The National  Memo Logo

Smart. Sharp. Funny. Fearless.

Monday, December 09, 2019 {{ new Date().getDay() }}

By Alana Wise

WASHINGTON (Reuters) — Republican presidential candidate Donald Trump assailed a leading committee chairman in Congress on Sunday for backing Marco Rubio, Trump’s rival for the party’s nomination.

Trump, the front-runner in the Republican race, needled Trey Gowdy for his role as chairman of the House of Representatives select committee investigating the 2012 attack in Benghazi, Libya, in which four Americans were killed.

In October, Hillary Clinton, 68, front-runner for the Democratic nomination, calmly deflected committee criticism of her handling of the attack while she was President Barack Obama’s secretary of state.

“In total (the committee) was not good for Republicans and the country. I mean beyond Republicans, it was bad for the country. I hope he does a whole lot better for Marco,” Trump, 69, said of Gowdy on Fox News’ Fox and Friends.

The conservative news site Townhall reported Gowdy’s planned endorsement, and an email from the Rubio campaign confirmed that Gowdy, a South Carolina Republican, would travel with Rubio, 44, on the campaign trail on Tuesday and Wednesday.

“Marco is a rock solid conservative and a strong leader we can trust. I look forward to campaigning in Iowa with him, and introducing my good friend to voters across the state,” Gowdy said in a statement.

A billionaire businessman and former reality TV star, Trump further needled Gowdy online, retweeting a number of messages critical of Gowdy and the committee.

“Face it, Trey Gowdy failed miserably on Benghazi. He allowed it to drag out and in the end, let Hillary get away with murder,” one user wrote.

Despite Trump’s critique, a Gowdy endorsement could boost Rubio, a U.S. senator from Florida who trails Trump in most national opinion polls but has been on the rise ahead of the first contest for the nomination, scheduled for Iowa on Feb. 1.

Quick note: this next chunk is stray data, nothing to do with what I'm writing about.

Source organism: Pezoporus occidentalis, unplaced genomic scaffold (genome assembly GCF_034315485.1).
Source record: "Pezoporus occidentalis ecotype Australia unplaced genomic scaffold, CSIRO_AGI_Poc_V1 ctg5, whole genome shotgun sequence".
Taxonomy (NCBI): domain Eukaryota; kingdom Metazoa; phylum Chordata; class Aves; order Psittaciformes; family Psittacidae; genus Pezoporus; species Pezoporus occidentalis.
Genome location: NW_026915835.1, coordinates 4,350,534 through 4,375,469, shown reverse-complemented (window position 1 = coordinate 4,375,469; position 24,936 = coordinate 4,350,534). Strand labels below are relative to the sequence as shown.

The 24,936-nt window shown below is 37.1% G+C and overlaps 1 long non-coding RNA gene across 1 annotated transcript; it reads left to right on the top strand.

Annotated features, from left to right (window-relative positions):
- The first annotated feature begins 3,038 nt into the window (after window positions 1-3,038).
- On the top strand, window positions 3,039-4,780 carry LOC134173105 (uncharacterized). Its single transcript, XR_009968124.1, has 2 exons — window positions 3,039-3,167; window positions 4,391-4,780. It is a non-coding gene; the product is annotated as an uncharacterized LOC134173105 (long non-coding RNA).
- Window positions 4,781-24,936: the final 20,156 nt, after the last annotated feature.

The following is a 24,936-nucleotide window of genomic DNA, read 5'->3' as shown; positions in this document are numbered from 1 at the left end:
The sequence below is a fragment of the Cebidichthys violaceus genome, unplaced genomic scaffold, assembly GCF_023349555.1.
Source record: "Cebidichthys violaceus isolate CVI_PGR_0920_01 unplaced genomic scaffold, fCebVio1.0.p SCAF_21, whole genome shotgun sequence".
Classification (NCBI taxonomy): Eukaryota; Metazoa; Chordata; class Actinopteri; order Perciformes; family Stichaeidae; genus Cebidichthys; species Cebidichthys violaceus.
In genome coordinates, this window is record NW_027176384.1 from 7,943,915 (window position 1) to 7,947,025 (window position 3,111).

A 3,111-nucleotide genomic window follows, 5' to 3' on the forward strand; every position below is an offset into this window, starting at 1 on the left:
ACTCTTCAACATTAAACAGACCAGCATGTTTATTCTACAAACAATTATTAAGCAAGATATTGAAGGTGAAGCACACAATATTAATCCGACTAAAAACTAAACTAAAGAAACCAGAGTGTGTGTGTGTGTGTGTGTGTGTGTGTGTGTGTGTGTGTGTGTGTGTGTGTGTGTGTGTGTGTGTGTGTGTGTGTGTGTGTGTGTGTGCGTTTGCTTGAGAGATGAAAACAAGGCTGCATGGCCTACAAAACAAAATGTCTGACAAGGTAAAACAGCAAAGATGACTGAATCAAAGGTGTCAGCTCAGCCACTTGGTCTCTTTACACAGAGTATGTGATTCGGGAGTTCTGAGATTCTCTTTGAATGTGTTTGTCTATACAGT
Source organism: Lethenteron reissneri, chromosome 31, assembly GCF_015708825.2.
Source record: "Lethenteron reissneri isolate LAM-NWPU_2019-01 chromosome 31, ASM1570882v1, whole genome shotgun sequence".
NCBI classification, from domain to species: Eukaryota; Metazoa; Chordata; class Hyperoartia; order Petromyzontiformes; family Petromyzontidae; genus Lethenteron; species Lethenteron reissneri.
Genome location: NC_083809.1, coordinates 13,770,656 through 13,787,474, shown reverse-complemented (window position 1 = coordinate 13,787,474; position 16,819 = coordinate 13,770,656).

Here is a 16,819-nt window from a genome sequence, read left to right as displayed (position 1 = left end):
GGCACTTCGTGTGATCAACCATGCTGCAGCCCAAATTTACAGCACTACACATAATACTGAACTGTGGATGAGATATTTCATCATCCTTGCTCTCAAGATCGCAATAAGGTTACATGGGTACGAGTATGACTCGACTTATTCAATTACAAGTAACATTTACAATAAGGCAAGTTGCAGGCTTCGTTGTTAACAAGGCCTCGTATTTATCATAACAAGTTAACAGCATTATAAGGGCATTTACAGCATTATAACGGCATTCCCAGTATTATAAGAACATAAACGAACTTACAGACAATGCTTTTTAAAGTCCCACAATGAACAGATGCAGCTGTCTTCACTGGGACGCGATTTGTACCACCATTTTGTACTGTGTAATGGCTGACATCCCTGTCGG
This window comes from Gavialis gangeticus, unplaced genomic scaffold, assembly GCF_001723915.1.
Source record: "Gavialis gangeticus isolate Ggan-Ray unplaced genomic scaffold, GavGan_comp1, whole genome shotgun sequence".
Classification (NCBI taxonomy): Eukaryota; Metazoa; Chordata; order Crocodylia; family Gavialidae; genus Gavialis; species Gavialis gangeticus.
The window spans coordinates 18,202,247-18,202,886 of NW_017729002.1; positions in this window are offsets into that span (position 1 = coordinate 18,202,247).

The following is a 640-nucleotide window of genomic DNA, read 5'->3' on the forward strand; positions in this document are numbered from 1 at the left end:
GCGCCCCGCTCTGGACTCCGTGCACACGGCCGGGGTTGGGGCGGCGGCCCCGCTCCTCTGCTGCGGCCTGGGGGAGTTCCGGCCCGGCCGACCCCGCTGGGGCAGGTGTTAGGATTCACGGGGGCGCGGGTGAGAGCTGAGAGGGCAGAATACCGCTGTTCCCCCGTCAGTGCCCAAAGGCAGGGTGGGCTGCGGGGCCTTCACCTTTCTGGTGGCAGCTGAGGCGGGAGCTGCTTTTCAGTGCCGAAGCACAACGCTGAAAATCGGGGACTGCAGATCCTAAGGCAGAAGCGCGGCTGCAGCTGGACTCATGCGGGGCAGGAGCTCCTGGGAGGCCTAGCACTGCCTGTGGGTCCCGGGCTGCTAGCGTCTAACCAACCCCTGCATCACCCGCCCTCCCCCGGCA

Rubio pulls 8.5 percent Republican support behind Trump’s 39.3 percent, Ted Cruz’s 12.8 percent and Ben Carson’s 9.6 percent in a national rolling five-day Reuters/Ipsos survey issued on Dec. 24.

(Reporting by Alana Wise; Editing by Howard Goller)

Photo: Committee Chairman, U.S. Representative Trey Gowdy (R-SC) arrives before Democratic presidential candidate Hillary Clinton is set to testify before his House Select Committee on Benghazi about the attack on a U.S. diplomatic mission in Benghazi, Libya, on Capitol Hill in Washington, October 22, 2015. REUTERS/Jonathan Ernst

Advertising

Start your day with National Memo Newsletter

Know first.

The opinions that matter. Delivered to your inbox every morning

Gov. Greg Abbott

Youtube Screenshot

Less than two weeks after a gunman fatally shot ten people in a supermarket in Buffalo, New York, the United States suffered yet another mass shooting when, on Tuesday, May 24, a gunman killed at least 21 people in an elementary school in Uvalde, Texas — including 19 children. And hours after that massacre, according to the Dallas Morning News, Gov. Greg Abbott attended a campaign fundraising event in East Texas.

The event was held at a time when other Texas officials were canceling similar events because of the Uvalde tragedy. Abbott, who has been endorsed by former President Donald Trump and is seeking a third term, recently defeated challengers in Texas’ 2022 GOP gubernatorial primary — and he is now competing with Democratic gubernatorial nominee Beto O’Rourke, a former congressman and 2020 presidential candidate, in the general election.

Keep reading... Show less

Mark Meadows

A former White House aide told the House Select Committee that Mark Meadows, former President Trump’s ex-White House Chief of Staff, incinerated documents in his office after meeting with a House Republican who was part of a broad GOP effort to overturn the 2020 election results, according to a Politico report.

The testimony was obtained from a former Meadows aide, Cassidy Hutchinson, who had already testified that Meadows was warned that Republican plans to overturn the election with sham electors weren’t “legally sound” and that Trump’s January 6 rally could turn violent.

Keep reading... Show less
{{ post.roar_specific_data.api_data.analytics }}